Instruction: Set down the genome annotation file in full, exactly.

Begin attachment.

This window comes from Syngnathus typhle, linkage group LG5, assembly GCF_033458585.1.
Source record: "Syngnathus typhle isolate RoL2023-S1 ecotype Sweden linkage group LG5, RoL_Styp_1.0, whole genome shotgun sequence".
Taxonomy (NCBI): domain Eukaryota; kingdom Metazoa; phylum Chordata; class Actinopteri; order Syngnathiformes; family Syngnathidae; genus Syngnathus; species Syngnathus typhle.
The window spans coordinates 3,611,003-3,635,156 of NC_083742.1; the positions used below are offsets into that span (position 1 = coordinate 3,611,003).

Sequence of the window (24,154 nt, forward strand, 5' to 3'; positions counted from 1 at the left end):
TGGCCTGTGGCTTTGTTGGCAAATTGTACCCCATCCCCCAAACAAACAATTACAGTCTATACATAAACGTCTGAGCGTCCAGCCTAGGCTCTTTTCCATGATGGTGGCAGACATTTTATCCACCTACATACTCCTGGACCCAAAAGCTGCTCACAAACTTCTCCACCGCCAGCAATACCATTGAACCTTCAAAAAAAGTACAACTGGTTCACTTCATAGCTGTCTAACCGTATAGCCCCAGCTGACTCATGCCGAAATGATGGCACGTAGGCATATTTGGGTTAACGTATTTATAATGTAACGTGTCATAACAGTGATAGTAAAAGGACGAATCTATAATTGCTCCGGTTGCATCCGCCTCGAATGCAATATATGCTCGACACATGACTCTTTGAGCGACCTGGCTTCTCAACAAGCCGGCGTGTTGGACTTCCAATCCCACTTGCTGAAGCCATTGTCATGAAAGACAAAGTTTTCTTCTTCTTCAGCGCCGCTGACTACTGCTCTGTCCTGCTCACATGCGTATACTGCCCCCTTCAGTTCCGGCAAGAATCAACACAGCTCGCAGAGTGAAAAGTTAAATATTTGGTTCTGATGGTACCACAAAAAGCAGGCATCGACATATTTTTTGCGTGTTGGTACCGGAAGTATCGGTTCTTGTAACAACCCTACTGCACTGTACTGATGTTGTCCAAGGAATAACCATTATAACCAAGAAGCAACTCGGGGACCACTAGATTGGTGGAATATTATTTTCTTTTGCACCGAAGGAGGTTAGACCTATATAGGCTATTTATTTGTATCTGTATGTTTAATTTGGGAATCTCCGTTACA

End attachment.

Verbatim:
This window comes from Syngnathus typhle, linkage group LG5, assembly GCF_033458585.1.
Source record: "Syngnathus typhle isolate RoL2023-S1 ecotype Sweden linkage group LG5, RoL_Styp_1.0, whole genome shotgun sequence".
Taxonomy (NCBI): domain Eukaryota; kingdom Metazoa; phylum Chordata; class Actinopteri; order Syngnathiformes; family Syngnathidae; genus Syngnathus; species Syngnathus typhle.
The window spans coordinates 3,611,003-3,635,156 of NC_083742.1; the positions used below are offsets into that span (position 1 = coordinate 3,611,003).

Sequence of the window (24,154 nt, forward strand, 5' to 3'; positions counted from 1 at the left end):
TGGCCTGTGGCTTTGTTGGCAAATTGTACCCCATCCCCCAAACAAACAATTACAGTCTATACATAAACGTCTGAGCGTCCAGCCTAGGCTCTTTTCCATGATGGTGGCAGACATTTTATCCACCTACATACTCCTGGACCCAAAAGCTGCTCACAAACTTCTCCACCGCCAGCAATACCATTGAACCTTCAAAAAAAGTACAACTGGTTCACTTCATAGCTGTCTAACCGTATAGCCCCAGCTGACTCATGCCGAAATGATGGCACGTAGGCATATTTGGGTTAACGTATTTATAATGTAACGTGTCATAACAGTGATAGTAAAAGGACGAATCTATAATTGCTCCGGTTGCATCCGCCTCGAATGCAATATATGCTCGACACATGACTCTTTGAGCGACCTGGCTTCTCAACAAGCCGGCGTGTTGGACTTCCAATCCCACTTGCTGAAGCCATTGTCATGAAAGACAAAGTTTTCTTCTTCTTCAGCGCCGCTGACTACTGCTCTGTCCTGCTCACATGCGTATACTGCCCCCTTCAGTTCCGGCAAGAATCAACACAGCTCGCAGAGTGAAAAGTTAAATATTTGGTTCTGATGGTACCACAAAAAGCAGGCATCGACATATTTTTTGCGTGTTGGTACCGGAAGTATCGGTTCTTGTAACAACCCTACTGCACTGTACTGATGTTGTCCAAGGAATAACCATTATAACCAAGAAGCAACTCGGGGACCACTAGATTGGTGGAATATTATTTTCTTTTGCACCGAAGGAGGTTAGACCTATATAGGCTATTTATTTGTATCTGTATGTTTAATTTGGGAATCTCCGTTACA